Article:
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Hex Ed.

Your Hex on 40?

With the waning sunspots and declining propagation on the higher HF bands (20 – 10), many guys are turning more to 40 meters. If they have a hex beam, they know how effective it is on 20 – 10 meters so the thought naturally comes to mind, “Why can’t I have a hex beam on 40 meters?” This is a ... Read More »

What size mast for my Hex?

One point of big confusion after hex prospects have begun thinking about how to get the hexagonal beam in the air is the issue of masts. Whether the beam is mounted on a rooftop tower, a push up mast, a conventional tower or just about any other support structure, it still must have a mast to fasten the hex beam ... Read More »

History of the Hexbeam

The original HEXBEAM was developed by Mike Traffic, N1HXA, in the early nineties. It is true that an “M” over “W” configured yagi antenna that resembled a butterfly was earlier tried successfully. But the advanced electrical design, the characteristic nesting concept and central terminal post that enable the multi band functionality along with the basic hardware design were all developed ... Read More »

Hexagonal Beam vs Spiderbeam

Both are Yagi directional wire beams. The Spider beam is built on a cross shaped frame. Maybe the Spider beam is sort of a cross beam? And of course, the hex is built on a, well a hexagonal frame. Both work very well. The Spider beam is a three element beam for several bands and two elements for the other ... Read More »

What makes the Hex such a hot antenna?

What is it about the hexagonal beam that has made it so wildly popular? It’s nothing more than a two element beam, isn’t it? There are lotsa beams out there with more gain. The thing looks ungainly to say the least and draws looks of vague skepticism from neighbors who already suspected something weird was going on there and now ... Read More »

Hexagonal beam vs Dipole

How does the hexagonal beam compare with a dipole? The dipole is actually a pretty good antenna. You can build one with very little expertise and only a few dollars, using trees as masts. They perform well in many cases and for the low frequency bands such as 80, 40 and 30 meters, they are not competing with directional antennas ... Read More »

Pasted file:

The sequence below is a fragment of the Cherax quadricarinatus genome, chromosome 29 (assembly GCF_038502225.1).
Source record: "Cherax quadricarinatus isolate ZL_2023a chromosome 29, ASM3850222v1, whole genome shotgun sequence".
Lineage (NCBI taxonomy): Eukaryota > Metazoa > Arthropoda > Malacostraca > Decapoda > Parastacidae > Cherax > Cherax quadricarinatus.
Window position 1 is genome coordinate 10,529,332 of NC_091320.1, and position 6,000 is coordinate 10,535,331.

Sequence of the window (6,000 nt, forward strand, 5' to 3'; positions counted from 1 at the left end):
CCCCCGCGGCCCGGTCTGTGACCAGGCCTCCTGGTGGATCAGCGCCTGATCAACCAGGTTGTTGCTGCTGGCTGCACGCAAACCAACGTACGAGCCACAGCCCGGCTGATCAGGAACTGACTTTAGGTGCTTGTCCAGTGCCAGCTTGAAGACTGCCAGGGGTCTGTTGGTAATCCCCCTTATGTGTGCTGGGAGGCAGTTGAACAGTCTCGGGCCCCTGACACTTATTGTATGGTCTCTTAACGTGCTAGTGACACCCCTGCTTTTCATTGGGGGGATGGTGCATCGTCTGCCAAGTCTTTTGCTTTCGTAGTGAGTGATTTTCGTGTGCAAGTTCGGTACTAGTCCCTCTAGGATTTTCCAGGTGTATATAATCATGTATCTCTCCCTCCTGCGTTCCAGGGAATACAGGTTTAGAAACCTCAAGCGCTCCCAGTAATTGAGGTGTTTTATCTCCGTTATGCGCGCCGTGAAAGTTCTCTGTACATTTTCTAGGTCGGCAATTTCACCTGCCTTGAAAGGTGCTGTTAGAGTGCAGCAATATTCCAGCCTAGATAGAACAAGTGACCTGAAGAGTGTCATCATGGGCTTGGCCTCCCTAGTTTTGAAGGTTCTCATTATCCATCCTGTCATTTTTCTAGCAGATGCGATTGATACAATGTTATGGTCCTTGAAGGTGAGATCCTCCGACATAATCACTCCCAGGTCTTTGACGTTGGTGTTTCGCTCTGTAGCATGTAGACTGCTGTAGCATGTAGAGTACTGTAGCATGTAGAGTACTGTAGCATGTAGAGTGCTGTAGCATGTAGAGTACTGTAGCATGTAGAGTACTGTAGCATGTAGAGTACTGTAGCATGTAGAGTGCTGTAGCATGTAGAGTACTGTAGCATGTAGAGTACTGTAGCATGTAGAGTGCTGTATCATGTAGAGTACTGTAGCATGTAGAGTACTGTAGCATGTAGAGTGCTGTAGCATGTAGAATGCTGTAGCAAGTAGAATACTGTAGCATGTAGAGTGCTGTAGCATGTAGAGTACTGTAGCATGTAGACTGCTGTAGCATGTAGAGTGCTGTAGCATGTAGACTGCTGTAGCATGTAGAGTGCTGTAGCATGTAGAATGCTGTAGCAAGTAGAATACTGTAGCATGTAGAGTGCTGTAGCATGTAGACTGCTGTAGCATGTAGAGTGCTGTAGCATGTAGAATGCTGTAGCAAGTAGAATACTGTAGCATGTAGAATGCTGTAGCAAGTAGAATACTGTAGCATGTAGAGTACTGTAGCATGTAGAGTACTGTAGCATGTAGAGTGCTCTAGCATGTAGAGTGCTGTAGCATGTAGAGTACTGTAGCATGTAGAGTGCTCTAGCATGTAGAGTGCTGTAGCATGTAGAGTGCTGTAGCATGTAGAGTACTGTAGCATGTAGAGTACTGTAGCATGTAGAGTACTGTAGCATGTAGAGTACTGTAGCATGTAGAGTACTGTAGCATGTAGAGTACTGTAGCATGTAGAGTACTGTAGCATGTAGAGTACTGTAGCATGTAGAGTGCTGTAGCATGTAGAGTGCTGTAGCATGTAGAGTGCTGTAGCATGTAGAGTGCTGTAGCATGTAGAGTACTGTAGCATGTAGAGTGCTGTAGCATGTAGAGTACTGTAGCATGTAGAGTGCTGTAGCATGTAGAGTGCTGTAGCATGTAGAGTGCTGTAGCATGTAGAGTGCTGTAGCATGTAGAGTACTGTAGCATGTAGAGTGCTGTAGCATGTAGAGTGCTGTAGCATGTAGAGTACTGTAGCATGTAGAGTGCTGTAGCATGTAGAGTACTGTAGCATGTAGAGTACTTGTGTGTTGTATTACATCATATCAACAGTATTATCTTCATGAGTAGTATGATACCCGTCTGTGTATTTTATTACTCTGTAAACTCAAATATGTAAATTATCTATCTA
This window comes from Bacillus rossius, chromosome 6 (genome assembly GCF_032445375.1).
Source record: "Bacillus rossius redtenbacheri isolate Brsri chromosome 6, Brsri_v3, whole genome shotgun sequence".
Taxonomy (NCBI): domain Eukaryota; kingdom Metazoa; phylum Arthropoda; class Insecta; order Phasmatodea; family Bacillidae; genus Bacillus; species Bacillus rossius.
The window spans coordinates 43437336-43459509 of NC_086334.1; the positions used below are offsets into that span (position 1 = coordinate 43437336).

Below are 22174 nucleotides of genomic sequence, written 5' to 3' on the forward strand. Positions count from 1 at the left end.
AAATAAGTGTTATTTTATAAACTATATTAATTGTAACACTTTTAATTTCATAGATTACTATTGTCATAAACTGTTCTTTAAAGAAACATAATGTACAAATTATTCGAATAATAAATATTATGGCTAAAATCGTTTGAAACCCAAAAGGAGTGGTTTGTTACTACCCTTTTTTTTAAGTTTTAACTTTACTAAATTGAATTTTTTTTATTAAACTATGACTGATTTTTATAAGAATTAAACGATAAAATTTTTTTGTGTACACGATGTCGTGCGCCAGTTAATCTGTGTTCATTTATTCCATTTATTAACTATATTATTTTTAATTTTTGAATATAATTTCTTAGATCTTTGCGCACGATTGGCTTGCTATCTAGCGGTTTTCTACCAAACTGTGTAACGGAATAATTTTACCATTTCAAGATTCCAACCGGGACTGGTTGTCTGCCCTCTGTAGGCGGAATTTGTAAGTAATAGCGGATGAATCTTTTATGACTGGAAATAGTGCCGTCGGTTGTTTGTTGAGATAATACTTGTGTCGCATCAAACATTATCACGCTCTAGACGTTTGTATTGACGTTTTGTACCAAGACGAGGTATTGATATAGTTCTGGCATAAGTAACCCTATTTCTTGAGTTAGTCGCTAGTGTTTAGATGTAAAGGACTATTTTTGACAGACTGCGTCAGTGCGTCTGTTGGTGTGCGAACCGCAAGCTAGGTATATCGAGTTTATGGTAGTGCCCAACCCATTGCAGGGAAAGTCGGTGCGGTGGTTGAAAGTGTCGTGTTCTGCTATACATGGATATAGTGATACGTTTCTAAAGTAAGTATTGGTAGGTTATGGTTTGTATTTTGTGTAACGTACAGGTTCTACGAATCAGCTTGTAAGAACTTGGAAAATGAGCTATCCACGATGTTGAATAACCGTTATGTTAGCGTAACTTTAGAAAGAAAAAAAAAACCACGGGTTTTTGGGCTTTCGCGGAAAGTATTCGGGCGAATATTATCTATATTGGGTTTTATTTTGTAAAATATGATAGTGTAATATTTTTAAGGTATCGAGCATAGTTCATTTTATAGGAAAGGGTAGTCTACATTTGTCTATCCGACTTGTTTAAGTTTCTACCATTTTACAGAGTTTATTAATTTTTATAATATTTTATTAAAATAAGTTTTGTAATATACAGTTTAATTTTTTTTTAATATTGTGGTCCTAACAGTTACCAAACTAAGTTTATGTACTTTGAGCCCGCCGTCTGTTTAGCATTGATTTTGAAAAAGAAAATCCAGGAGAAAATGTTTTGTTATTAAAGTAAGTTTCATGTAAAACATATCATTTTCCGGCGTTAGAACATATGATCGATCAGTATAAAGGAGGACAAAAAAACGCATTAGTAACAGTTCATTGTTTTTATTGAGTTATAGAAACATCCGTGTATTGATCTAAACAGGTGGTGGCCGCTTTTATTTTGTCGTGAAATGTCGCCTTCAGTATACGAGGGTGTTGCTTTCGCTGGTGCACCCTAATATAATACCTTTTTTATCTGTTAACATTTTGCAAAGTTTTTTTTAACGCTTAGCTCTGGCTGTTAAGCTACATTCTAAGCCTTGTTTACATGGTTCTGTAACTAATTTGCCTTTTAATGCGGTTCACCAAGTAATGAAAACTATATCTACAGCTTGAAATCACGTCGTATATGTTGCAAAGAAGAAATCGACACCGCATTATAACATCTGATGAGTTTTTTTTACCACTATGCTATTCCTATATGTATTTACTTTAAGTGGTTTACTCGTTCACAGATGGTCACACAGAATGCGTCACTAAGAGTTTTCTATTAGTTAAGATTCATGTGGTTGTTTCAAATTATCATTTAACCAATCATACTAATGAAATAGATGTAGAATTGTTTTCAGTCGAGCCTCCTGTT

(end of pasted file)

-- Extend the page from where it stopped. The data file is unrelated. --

Hexagonal beam vs Vertical

How does the hexagonal beam compare with a vertical antenna? There are a bazillion verticals sold by various major ham manufacturers. These antennas boast coverage on all bands frequently and can be quite pricey. Some have top hat arrays of spikes and mini whips. Some claim to operate without ground wires normally needed to augment the ground for a vertical. ... Read More »

How does a Hex work?

A hexagonal beam is a form of the Yagi antenna which is based on parasitic principles developed early in the last century in Japan for achieving gain in one direction. Alright, so how does a Yagi work then? Well, a two element Yagi has a driver and a reflector made of aluminum tubing that is mounted on a boom and ... Read More »

Rain on my Hex

How come the SWR on my hex beam goes up when it’s raining? Good question. Many hex owners discover when it is raining that their SWR is higher than usual, maybe by almost a point. Then when things dry up, the SWR returns to normal. They scratch their heads wondering if water got into the center post or if the ... Read More »

SWR on my Hex

“During the last century, a great many hams worked a lot of DX until they got their hands on a SWR meter and found out they couldn’t.” Bill AE7KB How come the SWR on my hex beam is not as flat as Joe Blow’s? Well, that’s a common discovery and we might as well dive into this very misunderstood subject. ... Read More »

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